Inner Product and Linear Transformation

  • Thread starter J-Wang
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1. The problem statement, all variables and given/known data
Let V be a finite-dimensional real inner product space with inner product < , >.

Let L:V->R be a linear map.

Show that there exists a vector u in V such that L(x) = <x,u> for all x in V.


2. The attempt at a solution
It seems really simple but I just can't phrase it properly.

I know since L is linear, I can express as L(x+y) = L(x) + L(y)

I tried to make x and u be expressed as combination of orthogonal basis, and try to work in the fact that inner product will result in ZERO since they are orthogonal.

Any help would be greatly appreciated.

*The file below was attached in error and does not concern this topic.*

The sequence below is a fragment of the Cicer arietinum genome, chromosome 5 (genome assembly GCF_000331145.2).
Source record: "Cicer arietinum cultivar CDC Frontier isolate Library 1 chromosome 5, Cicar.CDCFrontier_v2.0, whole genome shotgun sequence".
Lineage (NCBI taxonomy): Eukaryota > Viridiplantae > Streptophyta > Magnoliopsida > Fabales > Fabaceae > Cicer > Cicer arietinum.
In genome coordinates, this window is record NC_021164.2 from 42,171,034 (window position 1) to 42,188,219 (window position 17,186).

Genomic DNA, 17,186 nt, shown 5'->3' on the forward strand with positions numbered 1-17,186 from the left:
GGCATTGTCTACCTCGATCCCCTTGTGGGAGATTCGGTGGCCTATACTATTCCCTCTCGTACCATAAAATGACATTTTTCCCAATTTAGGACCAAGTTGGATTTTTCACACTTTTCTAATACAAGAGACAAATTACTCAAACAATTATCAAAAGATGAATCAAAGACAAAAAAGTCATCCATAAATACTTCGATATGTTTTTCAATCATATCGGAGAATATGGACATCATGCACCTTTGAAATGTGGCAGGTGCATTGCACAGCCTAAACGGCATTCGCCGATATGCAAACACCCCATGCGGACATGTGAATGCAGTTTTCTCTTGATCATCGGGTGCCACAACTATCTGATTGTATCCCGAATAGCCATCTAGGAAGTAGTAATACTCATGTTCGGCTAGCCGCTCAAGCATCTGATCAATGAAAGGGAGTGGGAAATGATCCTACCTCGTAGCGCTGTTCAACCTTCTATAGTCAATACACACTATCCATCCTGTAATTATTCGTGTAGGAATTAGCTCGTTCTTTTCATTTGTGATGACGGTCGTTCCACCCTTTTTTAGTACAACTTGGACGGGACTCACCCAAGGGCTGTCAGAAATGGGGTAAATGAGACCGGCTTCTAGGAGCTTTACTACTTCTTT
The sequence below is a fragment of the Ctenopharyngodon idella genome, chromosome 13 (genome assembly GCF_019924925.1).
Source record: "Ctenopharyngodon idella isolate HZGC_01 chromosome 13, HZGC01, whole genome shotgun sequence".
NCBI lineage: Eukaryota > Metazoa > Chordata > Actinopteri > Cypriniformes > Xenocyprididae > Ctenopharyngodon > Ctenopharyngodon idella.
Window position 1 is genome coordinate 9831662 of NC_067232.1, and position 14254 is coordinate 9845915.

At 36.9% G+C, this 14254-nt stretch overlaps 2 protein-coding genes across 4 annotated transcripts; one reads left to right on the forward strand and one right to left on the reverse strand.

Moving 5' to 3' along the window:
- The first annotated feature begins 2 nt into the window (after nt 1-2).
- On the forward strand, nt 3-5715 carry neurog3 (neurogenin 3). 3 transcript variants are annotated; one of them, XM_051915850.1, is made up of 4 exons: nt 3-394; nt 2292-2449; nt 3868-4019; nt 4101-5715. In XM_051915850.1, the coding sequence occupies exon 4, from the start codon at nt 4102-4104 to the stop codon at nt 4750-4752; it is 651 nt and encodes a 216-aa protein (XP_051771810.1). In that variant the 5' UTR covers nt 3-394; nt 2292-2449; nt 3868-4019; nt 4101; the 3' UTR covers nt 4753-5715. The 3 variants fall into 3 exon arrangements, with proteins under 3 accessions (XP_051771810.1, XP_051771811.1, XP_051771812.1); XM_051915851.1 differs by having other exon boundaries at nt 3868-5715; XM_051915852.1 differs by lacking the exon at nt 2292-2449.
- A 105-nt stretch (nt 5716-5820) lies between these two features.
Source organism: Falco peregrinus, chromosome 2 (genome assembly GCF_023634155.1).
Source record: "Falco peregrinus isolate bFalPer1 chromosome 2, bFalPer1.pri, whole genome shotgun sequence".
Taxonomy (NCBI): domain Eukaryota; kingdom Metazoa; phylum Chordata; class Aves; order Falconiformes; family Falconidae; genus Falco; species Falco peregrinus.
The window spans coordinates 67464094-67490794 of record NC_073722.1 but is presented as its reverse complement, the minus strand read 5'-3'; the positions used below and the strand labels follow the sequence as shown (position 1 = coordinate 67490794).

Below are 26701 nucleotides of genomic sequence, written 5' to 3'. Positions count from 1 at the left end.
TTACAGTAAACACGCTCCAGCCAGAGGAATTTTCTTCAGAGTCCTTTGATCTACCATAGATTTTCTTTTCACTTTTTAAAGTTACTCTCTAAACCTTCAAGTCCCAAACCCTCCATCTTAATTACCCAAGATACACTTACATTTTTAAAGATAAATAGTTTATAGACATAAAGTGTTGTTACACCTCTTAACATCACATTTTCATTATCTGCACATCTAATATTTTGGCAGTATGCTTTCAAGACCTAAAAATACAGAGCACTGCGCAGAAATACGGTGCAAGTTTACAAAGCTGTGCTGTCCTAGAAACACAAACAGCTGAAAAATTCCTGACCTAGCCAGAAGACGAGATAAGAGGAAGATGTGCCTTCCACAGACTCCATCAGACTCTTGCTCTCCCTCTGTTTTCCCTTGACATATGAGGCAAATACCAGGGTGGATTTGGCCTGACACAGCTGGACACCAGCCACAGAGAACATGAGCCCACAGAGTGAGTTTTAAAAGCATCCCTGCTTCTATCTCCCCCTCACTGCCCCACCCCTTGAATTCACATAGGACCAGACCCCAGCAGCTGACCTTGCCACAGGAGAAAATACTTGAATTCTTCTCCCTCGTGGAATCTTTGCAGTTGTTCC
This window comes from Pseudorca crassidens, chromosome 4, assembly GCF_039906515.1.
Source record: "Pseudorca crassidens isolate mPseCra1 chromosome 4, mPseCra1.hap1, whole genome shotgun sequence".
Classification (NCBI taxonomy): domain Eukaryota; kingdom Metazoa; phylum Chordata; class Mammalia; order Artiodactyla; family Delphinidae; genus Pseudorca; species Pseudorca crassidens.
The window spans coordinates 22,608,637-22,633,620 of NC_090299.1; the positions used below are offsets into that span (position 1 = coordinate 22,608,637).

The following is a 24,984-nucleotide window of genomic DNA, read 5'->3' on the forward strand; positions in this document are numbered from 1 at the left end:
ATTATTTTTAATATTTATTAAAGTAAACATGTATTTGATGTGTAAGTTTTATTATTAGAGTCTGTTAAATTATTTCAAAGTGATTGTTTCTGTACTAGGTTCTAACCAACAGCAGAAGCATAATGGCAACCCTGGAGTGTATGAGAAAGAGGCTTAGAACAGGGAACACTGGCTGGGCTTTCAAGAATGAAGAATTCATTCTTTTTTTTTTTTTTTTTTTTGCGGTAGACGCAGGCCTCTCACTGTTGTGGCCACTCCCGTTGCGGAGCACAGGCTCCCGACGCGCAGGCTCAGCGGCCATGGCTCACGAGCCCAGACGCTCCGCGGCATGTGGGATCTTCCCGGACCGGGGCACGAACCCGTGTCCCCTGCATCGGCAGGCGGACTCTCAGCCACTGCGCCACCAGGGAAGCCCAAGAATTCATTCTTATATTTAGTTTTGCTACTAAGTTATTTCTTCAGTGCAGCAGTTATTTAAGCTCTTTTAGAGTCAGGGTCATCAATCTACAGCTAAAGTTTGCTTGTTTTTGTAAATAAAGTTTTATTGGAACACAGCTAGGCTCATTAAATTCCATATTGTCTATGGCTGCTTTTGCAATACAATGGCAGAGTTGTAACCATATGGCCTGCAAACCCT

HallsofIvy

Science Advisor
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Since V is a finite dimensional vector space, there exist an orthonormal basis [itex]\{v_i\}[/itex] for i from 1 to n. Let [itex]a_i= L(v_i)[/itex]. What can you say about <x, v> with [itex]v= \sum_{i=1}^n a_iv_i[/itex]?
 
Does it has something to do with the Projection of x on the basis? :D
 

hunt_mat

Homework Helper
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Are you trying to prove the Reisz-representation theorem?

I would see how this linear functional acted on individual basis elements.
 

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